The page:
I wasn’t very impressed with Ofsted’s chief inspector Amanda Spielmann's evidence to the House of Commons Education Committee yesterday.
Pressed on whether Ofsted should be split to create a separate inspectorate to focus on children’s social care, she said no. And that was about all she said. Her arguments against the split seemed to amount to nothing more than the claim that having two inspectorates would be more complicated than having one.
There is an account of the event in Children and Young People Now and, if you have nothing better to do, you can watch it all on Parliamentary video (they get to the split or not to split question about 11 minutes in).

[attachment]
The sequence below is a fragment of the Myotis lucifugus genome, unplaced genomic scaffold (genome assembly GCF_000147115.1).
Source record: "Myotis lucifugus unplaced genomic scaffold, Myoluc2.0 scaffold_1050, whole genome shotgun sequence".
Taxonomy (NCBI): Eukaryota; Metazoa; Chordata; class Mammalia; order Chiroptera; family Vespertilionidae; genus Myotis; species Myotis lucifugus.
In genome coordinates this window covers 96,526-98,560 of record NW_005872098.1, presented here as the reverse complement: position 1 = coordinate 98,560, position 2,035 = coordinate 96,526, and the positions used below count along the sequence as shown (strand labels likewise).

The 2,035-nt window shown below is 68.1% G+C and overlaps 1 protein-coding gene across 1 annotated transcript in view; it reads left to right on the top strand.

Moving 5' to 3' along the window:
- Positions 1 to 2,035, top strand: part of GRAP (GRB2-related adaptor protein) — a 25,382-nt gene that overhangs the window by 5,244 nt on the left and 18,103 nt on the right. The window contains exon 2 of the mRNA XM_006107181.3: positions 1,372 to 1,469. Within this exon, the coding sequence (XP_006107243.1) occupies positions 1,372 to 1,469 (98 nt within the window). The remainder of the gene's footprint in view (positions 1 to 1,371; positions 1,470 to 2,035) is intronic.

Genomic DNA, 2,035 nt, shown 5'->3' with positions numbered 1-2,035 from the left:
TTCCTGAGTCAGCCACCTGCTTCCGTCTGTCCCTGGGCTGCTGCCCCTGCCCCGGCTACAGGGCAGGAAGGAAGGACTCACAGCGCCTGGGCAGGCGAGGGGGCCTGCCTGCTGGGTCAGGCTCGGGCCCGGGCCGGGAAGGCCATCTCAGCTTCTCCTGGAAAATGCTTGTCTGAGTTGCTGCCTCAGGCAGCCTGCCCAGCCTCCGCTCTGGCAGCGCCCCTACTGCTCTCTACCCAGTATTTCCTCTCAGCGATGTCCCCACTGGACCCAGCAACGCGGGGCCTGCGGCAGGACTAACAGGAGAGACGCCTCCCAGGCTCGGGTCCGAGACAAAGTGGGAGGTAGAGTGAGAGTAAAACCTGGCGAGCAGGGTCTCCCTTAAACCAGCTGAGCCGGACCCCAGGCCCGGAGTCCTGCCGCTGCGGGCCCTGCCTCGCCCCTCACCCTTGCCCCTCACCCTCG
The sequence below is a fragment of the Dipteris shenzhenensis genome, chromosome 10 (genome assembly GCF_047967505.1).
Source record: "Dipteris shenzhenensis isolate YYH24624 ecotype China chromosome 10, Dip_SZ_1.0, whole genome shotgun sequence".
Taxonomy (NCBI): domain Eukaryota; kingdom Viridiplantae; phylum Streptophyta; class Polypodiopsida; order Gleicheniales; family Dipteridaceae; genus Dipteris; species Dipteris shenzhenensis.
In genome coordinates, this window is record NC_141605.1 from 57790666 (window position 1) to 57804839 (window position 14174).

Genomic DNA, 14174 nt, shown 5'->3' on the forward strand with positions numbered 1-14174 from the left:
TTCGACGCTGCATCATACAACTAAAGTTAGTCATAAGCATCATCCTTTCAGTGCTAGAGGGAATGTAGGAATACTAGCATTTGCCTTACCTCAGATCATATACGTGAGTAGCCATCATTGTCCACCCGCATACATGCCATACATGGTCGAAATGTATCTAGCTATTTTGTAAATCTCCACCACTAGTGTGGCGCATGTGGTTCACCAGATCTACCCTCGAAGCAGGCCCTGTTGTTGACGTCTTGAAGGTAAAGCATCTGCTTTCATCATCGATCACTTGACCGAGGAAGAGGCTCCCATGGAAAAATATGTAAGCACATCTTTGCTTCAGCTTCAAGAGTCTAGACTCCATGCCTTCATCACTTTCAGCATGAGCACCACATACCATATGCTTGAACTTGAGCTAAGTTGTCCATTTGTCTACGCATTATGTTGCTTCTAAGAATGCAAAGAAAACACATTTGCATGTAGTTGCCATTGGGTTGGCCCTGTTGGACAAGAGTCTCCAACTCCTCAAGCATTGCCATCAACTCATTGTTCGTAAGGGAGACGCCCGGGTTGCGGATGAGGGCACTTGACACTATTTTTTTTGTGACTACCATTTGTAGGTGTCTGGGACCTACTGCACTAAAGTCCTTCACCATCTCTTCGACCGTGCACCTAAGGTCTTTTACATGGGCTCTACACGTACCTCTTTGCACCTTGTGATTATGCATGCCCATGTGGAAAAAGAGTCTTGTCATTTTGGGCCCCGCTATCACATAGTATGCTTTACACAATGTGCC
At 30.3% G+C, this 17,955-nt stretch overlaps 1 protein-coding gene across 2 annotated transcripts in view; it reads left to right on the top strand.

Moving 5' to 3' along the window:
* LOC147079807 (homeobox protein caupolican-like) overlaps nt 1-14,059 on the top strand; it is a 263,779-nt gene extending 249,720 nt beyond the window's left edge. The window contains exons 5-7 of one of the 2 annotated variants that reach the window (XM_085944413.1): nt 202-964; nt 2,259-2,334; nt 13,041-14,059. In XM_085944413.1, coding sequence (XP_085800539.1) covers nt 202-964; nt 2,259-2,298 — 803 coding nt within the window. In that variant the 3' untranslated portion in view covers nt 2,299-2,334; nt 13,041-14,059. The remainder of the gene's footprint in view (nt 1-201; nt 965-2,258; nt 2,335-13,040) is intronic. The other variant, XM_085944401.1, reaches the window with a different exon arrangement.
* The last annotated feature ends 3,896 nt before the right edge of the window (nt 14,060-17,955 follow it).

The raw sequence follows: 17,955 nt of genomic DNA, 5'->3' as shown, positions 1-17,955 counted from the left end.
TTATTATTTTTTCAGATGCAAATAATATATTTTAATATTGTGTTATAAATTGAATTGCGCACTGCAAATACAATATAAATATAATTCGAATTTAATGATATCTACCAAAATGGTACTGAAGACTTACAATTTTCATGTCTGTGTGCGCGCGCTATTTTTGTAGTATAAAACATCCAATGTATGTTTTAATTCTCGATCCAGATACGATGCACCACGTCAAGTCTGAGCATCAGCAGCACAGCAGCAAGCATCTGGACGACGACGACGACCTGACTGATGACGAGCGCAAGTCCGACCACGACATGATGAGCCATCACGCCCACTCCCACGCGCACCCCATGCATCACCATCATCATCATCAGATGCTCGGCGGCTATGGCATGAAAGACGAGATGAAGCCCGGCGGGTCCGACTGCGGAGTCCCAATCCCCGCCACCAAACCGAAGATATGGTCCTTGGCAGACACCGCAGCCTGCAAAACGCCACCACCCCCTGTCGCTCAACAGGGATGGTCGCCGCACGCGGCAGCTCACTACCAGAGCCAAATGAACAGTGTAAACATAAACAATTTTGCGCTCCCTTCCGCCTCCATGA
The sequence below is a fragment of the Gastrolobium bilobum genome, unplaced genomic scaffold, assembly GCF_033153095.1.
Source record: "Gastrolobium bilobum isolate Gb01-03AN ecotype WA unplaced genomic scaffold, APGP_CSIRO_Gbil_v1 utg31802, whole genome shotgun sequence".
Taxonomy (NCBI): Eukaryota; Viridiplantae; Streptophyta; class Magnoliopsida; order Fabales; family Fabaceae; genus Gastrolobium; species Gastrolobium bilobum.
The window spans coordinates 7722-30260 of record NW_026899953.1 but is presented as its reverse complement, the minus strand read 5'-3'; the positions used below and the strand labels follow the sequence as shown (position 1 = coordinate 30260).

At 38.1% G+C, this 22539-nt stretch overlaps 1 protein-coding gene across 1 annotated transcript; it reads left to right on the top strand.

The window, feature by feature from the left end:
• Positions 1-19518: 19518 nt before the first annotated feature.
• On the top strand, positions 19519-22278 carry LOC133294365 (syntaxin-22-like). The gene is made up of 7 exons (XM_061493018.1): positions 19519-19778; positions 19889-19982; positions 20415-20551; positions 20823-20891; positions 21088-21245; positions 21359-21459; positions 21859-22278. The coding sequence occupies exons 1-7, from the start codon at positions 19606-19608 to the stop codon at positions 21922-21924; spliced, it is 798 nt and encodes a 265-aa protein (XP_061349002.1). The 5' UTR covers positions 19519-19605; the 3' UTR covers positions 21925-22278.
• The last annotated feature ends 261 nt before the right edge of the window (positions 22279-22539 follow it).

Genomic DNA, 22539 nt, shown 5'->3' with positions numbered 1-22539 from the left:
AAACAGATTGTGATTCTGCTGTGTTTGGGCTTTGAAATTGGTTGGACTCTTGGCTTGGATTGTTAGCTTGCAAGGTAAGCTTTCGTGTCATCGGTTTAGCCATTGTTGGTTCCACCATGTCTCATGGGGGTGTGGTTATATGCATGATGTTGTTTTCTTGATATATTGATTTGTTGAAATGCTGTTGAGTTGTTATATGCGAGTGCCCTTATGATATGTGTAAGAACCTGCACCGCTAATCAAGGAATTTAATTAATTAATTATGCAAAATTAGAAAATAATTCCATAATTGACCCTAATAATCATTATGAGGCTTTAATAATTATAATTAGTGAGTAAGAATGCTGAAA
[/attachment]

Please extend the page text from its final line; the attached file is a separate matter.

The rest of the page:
I make no secret of the fact that I am an unreformed splitter when it comes to Ofsted.
Children’s social care, including child protection, is a very specialised subject and poses issues for inspectors which are very different from those posed by schools. It is now more than 10 years since Ofsted took over children’s social care inspection, and in my view all the evidence points to the organisation’s ineffectiveness at creating and sustaining an improvement agenda.
Too frequently Ofsted’s reports on children’s social care are formulaic and judgemental without providing proper analysis and insight. Ofsted is evasive and vague about its social care inspection methodology and there seems to be little or no expertise in the organisation about safety or management.
All of which suggests to me that some seismic shake-up is long overdue.